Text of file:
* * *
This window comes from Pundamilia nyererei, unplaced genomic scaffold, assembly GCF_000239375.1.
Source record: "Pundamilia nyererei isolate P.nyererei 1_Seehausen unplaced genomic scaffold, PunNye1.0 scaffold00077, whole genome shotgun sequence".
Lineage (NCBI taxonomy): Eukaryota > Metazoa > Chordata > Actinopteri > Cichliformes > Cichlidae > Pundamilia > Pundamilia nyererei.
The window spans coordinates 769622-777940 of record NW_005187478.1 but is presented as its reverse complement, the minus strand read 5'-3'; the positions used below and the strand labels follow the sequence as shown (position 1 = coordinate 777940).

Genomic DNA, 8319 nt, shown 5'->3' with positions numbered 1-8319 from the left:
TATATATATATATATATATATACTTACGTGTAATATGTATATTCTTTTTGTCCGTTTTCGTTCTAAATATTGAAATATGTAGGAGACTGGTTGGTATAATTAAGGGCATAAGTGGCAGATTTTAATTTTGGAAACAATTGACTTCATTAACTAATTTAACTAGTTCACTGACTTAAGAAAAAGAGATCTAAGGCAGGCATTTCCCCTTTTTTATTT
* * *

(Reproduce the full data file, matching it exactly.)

This window comes from Pundamilia nyererei, unplaced genomic scaffold, assembly GCF_000239375.1.
Source record: "Pundamilia nyererei isolate P.nyererei 1_Seehausen unplaced genomic scaffold, PunNye1.0 scaffold00077, whole genome shotgun sequence".
Lineage (NCBI taxonomy): Eukaryota > Metazoa > Chordata > Actinopteri > Cichliformes > Cichlidae > Pundamilia > Pundamilia nyererei.
The window spans coordinates 769622-777940 of record NW_005187478.1 but is presented as its reverse complement, the minus strand read 5'-3'; the positions used below and the strand labels follow the sequence as shown (position 1 = coordinate 777940).

Genomic DNA, 8319 nt, shown 5'->3' with positions numbered 1-8319 from the left:
TATATATATATATATATATATACTTACGTGTAATATGTATATTCTTTTTGTCCGTTTTCGTTCTAAATATTGAAATATGTAGGAGACTGGTTGGTATAATTAAGGGCATAAGTGGCAGATTTTAATTTTGGAAACAATTGACTTCATTAACTAATTTAACTAGTTCACTGACTTAAGAAAAAGAGATCTAAGGCAGGCATTTCCCCTTTTTTATTT